After the NASL folded in 1984, Lenarduzzi was one of 86 people who each put up $500 to fund a new team – appropriately, named the 86ers – in the Canadian Soccer League. Not only that, at the request of Tony Waiters, Lenarduzzi took on a massive role on the business/sales side during the team’s formation process. He was, quite literally, the face of the franchise.
“I was essentially selling one ticket at a time, two if we were lucky and the guy had a wife or a kid who played the game,” Lenarduzzi wrote in his autobiography, A Canadian Soccer Story. “I was flying by the seat of my pants.”
Whatever he did, it worked. But it wasn’t necessarily smooth sailing from there. The 86ers went through a few more owners, and there were times when it looked like the team was “destined for the professional soccer graveyard,” Lenarduzzi said.
One of those times was in 2002, not long after the 86ers formally changed their name back to the Whitecaps, when then club’s fate hung in the balance again after then-owner David Stadnyk stepped down midway through the season.
Naturally, Lenarduzzi was tasked with finding his replacement.
“It was not a fun job,” Lenarduzzi wrote in his autobiography. “Several people expressed interest, but they were a bunch of tire kickers, curious in the beginning but quick to shy away from the considerable financial commitment. I was working for nothing, just trying to keep things afloat, but we were nearing the end of the season and I was thinking, jeez, this thing could be over.”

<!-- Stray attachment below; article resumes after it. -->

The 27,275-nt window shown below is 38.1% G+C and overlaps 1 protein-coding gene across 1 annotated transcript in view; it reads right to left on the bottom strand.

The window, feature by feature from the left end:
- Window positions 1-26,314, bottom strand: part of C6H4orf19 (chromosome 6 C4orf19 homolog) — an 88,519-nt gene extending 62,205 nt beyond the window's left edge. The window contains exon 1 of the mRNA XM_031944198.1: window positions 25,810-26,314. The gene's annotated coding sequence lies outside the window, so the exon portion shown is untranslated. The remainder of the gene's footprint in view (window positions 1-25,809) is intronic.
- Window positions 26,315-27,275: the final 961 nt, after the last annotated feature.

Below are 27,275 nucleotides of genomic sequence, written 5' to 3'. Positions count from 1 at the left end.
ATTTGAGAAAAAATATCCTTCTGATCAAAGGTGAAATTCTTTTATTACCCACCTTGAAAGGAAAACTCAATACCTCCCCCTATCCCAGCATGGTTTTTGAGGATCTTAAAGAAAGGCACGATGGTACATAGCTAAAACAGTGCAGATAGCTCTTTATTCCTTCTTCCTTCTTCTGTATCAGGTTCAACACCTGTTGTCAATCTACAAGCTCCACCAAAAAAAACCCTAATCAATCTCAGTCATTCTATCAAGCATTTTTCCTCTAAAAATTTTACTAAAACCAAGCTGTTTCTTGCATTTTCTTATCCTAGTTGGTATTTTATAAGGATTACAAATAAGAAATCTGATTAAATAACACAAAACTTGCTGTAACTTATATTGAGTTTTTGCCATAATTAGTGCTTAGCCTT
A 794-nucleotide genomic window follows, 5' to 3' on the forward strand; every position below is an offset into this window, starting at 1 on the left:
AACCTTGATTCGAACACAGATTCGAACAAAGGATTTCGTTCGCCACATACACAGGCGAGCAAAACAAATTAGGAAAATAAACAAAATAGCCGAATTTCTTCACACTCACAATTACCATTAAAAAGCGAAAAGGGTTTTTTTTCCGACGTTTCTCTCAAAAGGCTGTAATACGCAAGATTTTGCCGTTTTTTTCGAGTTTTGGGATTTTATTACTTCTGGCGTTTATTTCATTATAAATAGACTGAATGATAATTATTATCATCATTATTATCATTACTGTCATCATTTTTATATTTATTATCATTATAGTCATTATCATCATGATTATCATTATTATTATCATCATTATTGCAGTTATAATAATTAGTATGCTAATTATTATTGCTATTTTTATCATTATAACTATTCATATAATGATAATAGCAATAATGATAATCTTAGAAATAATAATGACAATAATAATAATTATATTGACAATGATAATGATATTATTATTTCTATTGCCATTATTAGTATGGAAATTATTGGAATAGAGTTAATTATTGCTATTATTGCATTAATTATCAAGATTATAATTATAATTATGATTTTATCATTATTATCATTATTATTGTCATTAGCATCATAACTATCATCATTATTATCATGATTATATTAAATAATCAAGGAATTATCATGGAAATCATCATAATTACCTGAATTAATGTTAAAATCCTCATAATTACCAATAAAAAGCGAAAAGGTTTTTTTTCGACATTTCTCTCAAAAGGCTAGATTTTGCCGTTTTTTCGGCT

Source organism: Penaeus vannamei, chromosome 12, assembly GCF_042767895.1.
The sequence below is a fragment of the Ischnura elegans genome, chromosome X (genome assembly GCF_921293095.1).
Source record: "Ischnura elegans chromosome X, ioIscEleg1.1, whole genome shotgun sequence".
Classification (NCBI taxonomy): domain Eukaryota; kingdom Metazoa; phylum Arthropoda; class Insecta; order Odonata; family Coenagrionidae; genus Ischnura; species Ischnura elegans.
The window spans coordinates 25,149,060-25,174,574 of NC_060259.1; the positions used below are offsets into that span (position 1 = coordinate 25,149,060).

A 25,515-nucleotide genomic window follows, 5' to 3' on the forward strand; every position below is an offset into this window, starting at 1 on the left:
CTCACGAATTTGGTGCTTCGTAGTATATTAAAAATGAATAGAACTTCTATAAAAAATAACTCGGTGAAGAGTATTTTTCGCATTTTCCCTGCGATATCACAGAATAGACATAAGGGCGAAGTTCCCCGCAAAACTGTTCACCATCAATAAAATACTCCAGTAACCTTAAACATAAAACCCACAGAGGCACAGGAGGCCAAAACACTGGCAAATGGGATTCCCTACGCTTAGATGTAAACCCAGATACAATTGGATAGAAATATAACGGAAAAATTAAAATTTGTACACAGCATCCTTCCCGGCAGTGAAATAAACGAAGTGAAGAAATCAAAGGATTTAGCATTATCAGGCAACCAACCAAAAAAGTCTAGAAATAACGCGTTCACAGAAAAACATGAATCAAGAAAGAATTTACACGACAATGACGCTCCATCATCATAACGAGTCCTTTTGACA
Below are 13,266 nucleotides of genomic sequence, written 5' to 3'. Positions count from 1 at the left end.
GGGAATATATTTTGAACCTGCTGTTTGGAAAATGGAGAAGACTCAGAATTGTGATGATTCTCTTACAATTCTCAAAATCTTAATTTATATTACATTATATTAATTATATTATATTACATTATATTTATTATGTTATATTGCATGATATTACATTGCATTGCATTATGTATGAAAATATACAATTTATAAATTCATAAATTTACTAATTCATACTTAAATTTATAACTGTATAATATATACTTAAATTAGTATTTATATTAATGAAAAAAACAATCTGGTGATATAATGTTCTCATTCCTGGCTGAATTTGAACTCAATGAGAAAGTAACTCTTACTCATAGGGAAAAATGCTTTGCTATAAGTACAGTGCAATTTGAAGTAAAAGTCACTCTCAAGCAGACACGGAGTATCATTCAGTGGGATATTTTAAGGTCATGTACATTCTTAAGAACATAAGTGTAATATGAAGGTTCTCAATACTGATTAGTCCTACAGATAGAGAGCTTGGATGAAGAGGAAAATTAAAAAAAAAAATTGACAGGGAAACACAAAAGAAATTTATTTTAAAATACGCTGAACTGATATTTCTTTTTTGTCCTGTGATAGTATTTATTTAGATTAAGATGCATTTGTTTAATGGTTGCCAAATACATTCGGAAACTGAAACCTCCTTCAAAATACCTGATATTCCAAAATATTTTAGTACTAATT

Under new ownership, the 'Caps avoided the "professional soccer graveyard" again and eventually made their way to North America's top flight league, Major League Soccer. There are a number of people who helped make that happen, but it's hard to ignore Lenarduzzi's role in all of it.
Looking back on the last 40 years, Lenarduzzi singled out two specific moments back in 1979 when asked of his proudest accomplishment.
In the build-up to the Soccer Bowl, Vancouver hosted LA Aztecs in the second leg of the quarter-final at Empire Stadium. The Aztecs had won the first leg, but the ‘Caps returned home to win the second leg as well as the ensuing mini-game to move on.
“I can remember walking out the tunnel for the game, the building was full, and I can remember getting goosebumps,” said Lenarduzzi, who turned 59 on Thursday. “The game was memorable, but walking out onto the pitch was especially memorable.”
And then, about a month later, Lenarduzzi said he will never forget the dying moments of the championship game when Willie Johnston shielded the ball at the corner flag as the clock winded down.
“We knew even before the referee blew the whistle that we were going to win and that we were the champions,” he said proudly of the first major North American professional sports championship Vancouver had ever seen.
Through the ups and downs, Lenarduzzi has seen it all since that first game back in 1974. Asked to sum it all up, he said: “I’m just happy that I never had to get a real job.”
In reality, Lenarduzzi has dedicated his life to this club over the last 40 years. If there’s anyone who deserves to be in the Ring of Honour, it’s Lenarduzzi – the man who bleeds Blue and White.